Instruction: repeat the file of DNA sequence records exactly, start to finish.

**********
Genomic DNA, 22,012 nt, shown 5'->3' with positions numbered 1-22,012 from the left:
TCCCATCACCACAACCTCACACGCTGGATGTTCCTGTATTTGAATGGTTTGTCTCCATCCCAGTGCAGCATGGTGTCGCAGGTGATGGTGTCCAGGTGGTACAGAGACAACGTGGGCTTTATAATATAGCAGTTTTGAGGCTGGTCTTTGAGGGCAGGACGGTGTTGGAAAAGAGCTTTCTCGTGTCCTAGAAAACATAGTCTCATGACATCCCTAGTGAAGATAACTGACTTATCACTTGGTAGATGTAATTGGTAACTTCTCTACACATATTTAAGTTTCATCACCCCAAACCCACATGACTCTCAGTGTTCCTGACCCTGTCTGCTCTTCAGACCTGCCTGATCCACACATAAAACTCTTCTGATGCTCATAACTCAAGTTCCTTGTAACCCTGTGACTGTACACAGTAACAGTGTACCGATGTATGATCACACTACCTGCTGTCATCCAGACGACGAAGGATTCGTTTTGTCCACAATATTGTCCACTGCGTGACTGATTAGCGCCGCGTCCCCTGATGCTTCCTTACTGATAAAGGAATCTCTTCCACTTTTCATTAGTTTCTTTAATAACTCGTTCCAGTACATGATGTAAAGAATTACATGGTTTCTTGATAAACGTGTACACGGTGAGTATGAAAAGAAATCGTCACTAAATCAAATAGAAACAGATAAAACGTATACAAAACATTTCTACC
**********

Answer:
Genomic DNA, 22,012 nt, shown 5'->3' with positions numbered 1-22,012 from the left:
TCCCATCACCACAACCTCACACGCTGGATGTTCCTGTATTTGAATGGTTTGTCTCCATCCCAGTGCAGCATGGTGTCGCAGGTGATGGTGTCCAGGTGGTACAGAGACAACGTGGGCTTTATAATATAGCAGTTTTGAGGCTGGTCTTTGAGGGCAGGACGGTGTTGGAAAAGAGCTTTCTCGTGTCCTAGAAAACATAGTCTCATGACATCCCTAGTGAAGATAACTGACTTATCACTTGGTAGATGTAATTGGTAACTTCTCTACACATATTTAAGTTTCATCACCCCAAACCCACATGACTCTCAGTGTTCCTGACCCTGTCTGCTCTTCAGACCTGCCTGATCCACACATAAAACTCTTCTGATGCTCATAACTCAAGTTCCTTGTAACCCTGTGACTGTACACAGTAACAGTGTACCGATGTATGATCACACTACCTGCTGTCATCCAGACGACGAAGGATTCGTTTTGTCCACAATATTGTCCACTGCGTGACTGATTAGCGCCGCGTCCCCTGATGCTTCCTTACTGATAAAGGAATCTCTTCCACTTTTCATTAGTTTCTTTAATAACTCGTTCCAGTACATGATGTAAAGAATTACATGGTTTCTTGATAAACGTGTACACGGTGAGTATGAAAAGAAATCGTCACTAAATCAAATAGAAACAGATAAAACGTATACAAAACATTTCTACC